Author Michel Houellebecq makes provocation an art

David L. Ulin
Los Angeles Times Book Critic
Author Michel Houellebecq makes provocation an art

It’s hard to know with notorious French novelist Michel Houellebecq how much is provocation and how much is art. That, of course, is the whole point. Since the publication of his first novel “Whatever” in 1994, Houellebecq has consciously pushed the bounds of the acceptable, challenging us to see the hypocrisy of everything.
 
His sixth novel, “Soumission” (“Submission”), published Wednesday in Paris, involves the election -- in the year 2022 -- of a conservative Muslim to the presidency of France. A cartoon of Houellebecq was featured this week on the cover of the satirical newspaper Charlie Hebdo, which was attacked Wednesday by gunmen, leaving 12 people, including editors and illustrators, dead.

It is not yet clear whether the attack was connected to the current issue, which depicts Houellebecq in a wizard hat, saying (in French): “In 2015, I lose my teeth. In 2022, I do Ramadan.” Charlie Hebdo has made a point of taking on Islamic extremists; in 2006, it reprinted cartoons of Mohammed originally published in a Danish newspaper, and three years ago, produced a special issue called Charia Hebdo, after which its offices were firebombed.
 
Houellebecq appears to share some of these sensibilities; his 2001 novel “Platform,” which came out just before the Sept. 11 attacks in lower Manhattan and Washington, ends with a mass killing by turban-wearing terrorists. In its wake, reported the Guardian, Houellebecq called Islam “the most stupid religion” and said “that the ‘badly written’ Koran made him fall to the ground in despair.” Charged with provoking racial hatred, he was acquitted in 2002.
 
And yet, for all the troublesome aspects of such a posture, it may be more useful to think of Houellebecq as an equal opportunity provocateur. His books have been described (by no less a figure than Nobel laureate Mario Vargas Llosa) as “insolent” -- although it’s not hard to imagine that the Chilean writer is just the sort of establishment figure Houellebecq most means to disturb.
 
In a 1998 piece in the New Yorker, Adam Gopnick described Houellebecq's literary intentions this way: “There are certain books -- sardonic and acutely pessimistic -- that systematically affront all our current habits of living, and treat our presumptions of mind as the delusions of the cretinous.”
 
The idea, in other words, is to make a mockery of our hypocrisies, to show us not as flawed but fatally self-deluded, the creators of a useless culture built on corrupt pieties.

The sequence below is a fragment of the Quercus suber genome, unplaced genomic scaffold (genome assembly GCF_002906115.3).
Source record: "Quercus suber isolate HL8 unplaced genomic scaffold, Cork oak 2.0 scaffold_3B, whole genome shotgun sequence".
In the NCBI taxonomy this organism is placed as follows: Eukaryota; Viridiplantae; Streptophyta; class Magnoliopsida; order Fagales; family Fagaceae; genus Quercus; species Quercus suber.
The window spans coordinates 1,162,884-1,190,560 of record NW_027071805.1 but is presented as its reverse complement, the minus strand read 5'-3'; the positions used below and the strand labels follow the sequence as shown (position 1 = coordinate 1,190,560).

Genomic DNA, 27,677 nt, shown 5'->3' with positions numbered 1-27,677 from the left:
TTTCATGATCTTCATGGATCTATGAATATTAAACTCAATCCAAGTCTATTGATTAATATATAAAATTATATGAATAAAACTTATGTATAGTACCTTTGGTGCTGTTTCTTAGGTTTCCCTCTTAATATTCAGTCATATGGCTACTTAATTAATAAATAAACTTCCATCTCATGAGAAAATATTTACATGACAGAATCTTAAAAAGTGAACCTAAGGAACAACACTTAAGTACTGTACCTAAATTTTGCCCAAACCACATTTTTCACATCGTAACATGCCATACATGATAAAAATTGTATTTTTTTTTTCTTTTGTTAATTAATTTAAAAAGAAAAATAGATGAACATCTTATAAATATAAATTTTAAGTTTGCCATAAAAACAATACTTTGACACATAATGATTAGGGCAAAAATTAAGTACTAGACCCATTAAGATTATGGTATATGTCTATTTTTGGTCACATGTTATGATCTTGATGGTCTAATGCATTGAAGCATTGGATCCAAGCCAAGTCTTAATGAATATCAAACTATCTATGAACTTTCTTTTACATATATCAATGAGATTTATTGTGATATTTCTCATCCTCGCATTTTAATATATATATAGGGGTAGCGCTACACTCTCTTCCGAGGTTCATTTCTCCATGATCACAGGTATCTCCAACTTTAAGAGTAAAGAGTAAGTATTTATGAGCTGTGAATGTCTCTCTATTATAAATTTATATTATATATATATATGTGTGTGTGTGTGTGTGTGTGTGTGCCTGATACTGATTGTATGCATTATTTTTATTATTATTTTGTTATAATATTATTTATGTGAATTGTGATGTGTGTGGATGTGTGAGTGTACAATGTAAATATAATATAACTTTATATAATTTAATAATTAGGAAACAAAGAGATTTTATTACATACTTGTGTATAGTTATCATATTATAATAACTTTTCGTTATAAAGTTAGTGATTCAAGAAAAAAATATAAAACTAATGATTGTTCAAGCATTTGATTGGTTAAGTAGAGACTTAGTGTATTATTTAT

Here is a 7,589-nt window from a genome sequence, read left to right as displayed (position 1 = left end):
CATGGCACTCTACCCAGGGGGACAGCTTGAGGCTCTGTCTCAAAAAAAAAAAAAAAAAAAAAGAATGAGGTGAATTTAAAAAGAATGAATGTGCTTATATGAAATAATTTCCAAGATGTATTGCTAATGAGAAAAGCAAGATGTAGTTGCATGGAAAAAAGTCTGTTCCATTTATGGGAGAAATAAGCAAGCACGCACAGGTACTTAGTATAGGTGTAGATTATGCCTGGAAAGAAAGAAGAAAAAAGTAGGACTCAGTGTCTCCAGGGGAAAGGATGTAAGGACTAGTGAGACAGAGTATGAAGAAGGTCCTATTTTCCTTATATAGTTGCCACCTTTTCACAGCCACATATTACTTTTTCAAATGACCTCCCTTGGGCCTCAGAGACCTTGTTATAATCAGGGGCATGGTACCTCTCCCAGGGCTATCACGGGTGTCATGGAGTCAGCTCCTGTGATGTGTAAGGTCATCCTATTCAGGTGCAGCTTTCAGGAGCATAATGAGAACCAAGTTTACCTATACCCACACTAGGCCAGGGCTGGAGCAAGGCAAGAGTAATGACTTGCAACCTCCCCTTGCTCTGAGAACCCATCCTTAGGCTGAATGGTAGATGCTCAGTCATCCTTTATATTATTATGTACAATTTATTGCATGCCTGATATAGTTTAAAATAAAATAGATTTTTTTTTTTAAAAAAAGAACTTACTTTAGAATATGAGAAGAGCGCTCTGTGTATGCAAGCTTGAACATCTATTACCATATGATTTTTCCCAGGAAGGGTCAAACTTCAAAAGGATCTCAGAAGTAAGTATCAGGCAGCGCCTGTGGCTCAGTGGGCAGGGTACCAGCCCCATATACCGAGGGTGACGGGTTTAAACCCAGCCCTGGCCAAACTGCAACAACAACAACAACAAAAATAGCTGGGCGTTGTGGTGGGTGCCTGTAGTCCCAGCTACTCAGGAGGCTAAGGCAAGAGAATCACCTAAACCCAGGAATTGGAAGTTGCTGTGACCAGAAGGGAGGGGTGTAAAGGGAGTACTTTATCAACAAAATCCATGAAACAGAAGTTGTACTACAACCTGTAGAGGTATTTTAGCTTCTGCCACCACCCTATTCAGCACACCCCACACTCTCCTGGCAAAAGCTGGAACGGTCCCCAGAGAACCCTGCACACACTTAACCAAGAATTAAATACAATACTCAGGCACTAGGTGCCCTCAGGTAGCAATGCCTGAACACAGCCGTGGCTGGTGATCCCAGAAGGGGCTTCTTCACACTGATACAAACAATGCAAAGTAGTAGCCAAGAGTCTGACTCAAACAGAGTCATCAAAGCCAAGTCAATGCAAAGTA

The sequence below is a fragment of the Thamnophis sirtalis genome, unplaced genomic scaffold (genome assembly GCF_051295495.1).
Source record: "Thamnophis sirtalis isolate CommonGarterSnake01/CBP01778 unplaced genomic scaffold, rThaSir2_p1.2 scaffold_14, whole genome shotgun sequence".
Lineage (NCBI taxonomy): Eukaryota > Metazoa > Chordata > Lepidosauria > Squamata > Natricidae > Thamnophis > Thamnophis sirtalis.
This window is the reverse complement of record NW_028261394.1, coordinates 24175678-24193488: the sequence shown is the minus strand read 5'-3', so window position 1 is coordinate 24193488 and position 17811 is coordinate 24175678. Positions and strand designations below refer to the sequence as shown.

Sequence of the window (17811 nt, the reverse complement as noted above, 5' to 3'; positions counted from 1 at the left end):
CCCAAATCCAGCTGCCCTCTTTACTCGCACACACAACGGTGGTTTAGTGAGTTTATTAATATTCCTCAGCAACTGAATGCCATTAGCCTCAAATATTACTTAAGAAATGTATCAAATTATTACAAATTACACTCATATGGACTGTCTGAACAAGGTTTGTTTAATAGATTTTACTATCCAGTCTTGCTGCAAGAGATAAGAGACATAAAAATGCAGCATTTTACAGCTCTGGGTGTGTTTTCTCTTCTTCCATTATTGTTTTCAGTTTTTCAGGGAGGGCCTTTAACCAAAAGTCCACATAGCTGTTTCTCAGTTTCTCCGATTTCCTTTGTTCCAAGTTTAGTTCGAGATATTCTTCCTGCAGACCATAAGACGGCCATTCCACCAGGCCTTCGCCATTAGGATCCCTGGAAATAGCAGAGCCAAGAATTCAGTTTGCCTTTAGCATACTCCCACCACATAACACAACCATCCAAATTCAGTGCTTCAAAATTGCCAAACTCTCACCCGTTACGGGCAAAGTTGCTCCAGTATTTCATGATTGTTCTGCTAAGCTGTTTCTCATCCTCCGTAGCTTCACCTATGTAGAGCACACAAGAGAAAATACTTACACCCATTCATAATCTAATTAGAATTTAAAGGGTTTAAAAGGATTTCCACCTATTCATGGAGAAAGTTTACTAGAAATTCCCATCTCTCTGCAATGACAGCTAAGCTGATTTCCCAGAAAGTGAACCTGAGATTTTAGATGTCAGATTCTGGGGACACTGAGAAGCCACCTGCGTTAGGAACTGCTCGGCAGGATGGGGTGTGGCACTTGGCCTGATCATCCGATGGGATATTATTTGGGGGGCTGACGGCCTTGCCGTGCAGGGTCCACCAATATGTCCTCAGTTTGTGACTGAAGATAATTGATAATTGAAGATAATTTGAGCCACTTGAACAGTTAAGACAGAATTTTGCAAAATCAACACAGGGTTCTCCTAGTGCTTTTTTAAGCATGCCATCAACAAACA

“What I think, fundamentally,” he told the Paris Review in 2010, “is that you can’t do anything about major societal changes.... That’s the difference between me and a reactionary. I don’t have any interest in turning back the clock because I don’t believe it can be done. You can only observe and describe. I’ve always liked Balzac’s very insulting statement that the only purpose of the novel is to show the disasters produced by the changing of values.”
 
In “Submission,” these disasters have to do with the conflict between religious and secular values. “More and more people,” he told the Telegraph this week, before the attack on Charlie Hebdo, “can’t stand living without God.”
 
At the same time, he insists that “no novel ... has changed the course of history,” elaborating on a point he made in an earlier interview: “I am not taking sides, I don't defend any regime. I deny any responsibility, I even claim total irresponsibility.”
 
This, I believe, is the issue in a nutshell, which is, of course, what all fundamentalists overlook. The responsibility of the artist, if we can even think in such terms, is to the art, if anything; it is to be willfully irresponsible. Art -- especially an art as scabrous as Houllebecq’s -- does not have to aspire to the moral, except on the most personal terms. To provoke, to shake us up, to challenge orthodoxies: this is a valid, and indeed essential, aesthetic point of view.
 
In Houellebecq’s breakthrough novel “The Elementary Particles,” published in the U.S. in 2000, a character writes a racist tract. “You might have got away with it in Céline’s day,” he is told. “These days, there are some subjects about which you can’t just write anything you feel like.” Like Céline before him, Houellebecq rejects that way of thinking as inimical to the necessities of his work.
 
Like him or hate him -- and, I should admit here, I'm not a fan of either his politics or his tendency to rely on provocation for its own sake -- his writing is built on the difficult faith that literature is not meant to cosset us, but rather to tear us apart.

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